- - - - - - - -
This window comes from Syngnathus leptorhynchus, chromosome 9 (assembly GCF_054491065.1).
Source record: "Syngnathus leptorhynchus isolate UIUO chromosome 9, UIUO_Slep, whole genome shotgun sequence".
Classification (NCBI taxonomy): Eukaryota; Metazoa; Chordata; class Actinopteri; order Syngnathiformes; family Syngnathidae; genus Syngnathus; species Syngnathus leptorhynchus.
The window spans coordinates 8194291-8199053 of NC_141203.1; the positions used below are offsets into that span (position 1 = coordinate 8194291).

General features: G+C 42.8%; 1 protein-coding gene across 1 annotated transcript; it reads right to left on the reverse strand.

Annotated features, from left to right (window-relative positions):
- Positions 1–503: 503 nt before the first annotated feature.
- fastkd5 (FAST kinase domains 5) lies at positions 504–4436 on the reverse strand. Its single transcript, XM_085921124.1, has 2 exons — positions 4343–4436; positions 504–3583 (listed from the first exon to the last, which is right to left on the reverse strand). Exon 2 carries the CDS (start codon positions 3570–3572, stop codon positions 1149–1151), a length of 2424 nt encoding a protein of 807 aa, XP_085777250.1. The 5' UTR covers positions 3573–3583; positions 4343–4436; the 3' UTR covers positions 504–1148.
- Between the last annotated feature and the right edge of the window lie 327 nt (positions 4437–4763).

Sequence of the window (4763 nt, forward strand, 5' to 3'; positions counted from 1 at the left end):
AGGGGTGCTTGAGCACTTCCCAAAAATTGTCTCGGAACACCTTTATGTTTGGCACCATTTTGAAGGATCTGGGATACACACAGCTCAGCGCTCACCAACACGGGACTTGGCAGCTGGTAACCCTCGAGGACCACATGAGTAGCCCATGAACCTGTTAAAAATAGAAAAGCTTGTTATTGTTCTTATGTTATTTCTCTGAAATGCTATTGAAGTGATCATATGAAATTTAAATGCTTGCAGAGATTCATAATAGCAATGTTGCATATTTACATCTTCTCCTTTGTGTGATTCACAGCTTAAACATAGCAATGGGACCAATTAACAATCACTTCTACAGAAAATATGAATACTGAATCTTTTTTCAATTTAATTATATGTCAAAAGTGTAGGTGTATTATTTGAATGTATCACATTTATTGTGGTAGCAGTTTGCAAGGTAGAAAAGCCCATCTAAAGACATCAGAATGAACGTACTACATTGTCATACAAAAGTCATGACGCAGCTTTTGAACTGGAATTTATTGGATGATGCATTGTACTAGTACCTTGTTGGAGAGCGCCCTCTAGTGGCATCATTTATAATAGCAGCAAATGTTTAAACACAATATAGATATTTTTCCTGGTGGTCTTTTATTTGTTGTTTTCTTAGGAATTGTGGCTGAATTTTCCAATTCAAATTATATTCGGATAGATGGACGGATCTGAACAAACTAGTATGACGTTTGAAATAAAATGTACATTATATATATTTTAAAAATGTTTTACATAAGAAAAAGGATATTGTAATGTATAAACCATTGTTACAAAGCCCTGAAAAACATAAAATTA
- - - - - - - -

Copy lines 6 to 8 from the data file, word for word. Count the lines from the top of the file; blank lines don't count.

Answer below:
Annotated features, from left to right (window-relative positions):
- Positions 1–503: 503 nt before the first annotated feature.
- fastkd5 (FAST kinase domains 5) lies at positions 504–4436 on the reverse strand. Its single transcript, XM_085921124.1, has 2 exons — positions 4343–4436; positions 504–3583 (listed from the first exon to the last, which is right to left on the reverse strand). Exon 2 carries the CDS (start codon positions 3570–3572, stop codon positions 1149–1151), a length of 2424 nt encoding a protein of 807 aa, XP_085777250.1. The 5' UTR covers positions 3573–3583; positions 4343–4436; the 3' UTR covers positions 504–1148.